Rediscovering the Past
With Aşk, Mark ve Ölüm (Love, Deutschmarks and Death) by Cem Kaya and Bettina by Lutz Pehnert, you have two music documentaries in your programme. Beyond the music, can the history of Berlin also be rediscovered in these two works?
Yes, because both films work very intensively with archive material and reveal alternative cultural histories in the divided Germany and the divided Berlin. The meticulously researched material, wonderfully woven into the narratives, connects the two works and takes us to new places. In Bettina, there is an incredibly gripping sequence in which the musician is imprisoned in the former GDR because she demonstrated against the violent end of the Prague Spring. The audiotapes of the interrogation can be heard in the film and they give us a very special insight into that time and the personality of Bettina Wegner. She is a politically interested person who believes in the GDR but who still criticises certain things there. She is ultimately expelled to the West, which is a testing internal conflict for her, because East Berlin is her home.
Aşk, Mark ve Ölüm opens up a world that has remained undiscovered for many until now. The German-Turkish worker-recruitment agreement of 1961 and the migration movement of the “guest workers” also brought a lot of (musical) culture into Germany. The film writes a chronological history from the 1960s to the German rap of the noughties, telling of the labour movement as well as the longing, loneliness and melancholy. And in doing so, it rediscovers subcultural locations like the Berlin U-Bahn station of Bülowstraße, which for years served as a bazaar during the day and a concert hall in the evenings. It provides an insight into this music scene and at the same time delivers a portrait of German-Turkish history.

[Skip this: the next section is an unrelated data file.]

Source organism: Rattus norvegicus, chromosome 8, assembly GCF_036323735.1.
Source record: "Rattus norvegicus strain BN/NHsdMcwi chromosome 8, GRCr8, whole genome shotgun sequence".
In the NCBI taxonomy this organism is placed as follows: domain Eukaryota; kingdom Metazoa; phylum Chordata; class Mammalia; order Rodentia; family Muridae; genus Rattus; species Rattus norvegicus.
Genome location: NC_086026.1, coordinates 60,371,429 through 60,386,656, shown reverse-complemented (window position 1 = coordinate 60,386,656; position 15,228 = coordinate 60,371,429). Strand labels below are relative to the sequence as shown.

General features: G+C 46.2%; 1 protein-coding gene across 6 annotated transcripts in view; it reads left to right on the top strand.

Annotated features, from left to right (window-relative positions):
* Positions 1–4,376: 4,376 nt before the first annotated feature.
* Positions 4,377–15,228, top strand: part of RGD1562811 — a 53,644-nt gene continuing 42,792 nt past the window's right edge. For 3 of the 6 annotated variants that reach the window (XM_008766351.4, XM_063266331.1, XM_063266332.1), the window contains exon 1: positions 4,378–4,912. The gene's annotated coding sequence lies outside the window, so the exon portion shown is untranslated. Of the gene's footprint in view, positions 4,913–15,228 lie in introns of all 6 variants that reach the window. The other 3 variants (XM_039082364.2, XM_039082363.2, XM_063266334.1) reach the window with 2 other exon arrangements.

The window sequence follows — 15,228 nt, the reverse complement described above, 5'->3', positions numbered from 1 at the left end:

Dreaming Walls by Amélie van Elmbt and Maya Duverdier also discovers a special place. To what extent is the past in this film still present?
Dreaming Walls features the legendary Chelsea Hotel but it is not primarily about the ghosts of the stars who lived there. They are there, but not the focus – that is on the people who still live there. A group of resisters who refused to be bought out when the building was to be renovated into a luxury hotel. The past becomes present in their memories – of the people, of the spirit that these rooms still contain. These protagonists are incredibly charming and creative people for whom the directors prove to have a great sensitivity. The film develops a tremendous kaleidoscopic quality that turns the hotel into something like a labyrinth. The archive footage from the 1960s, 70s and 80s is often barely distinguishable from the present-day material and this creates a sense of whirling through the ages. The past of these rooms becomes tangible, even if the building is undergoing a complete redevelopment and its structure is being changed.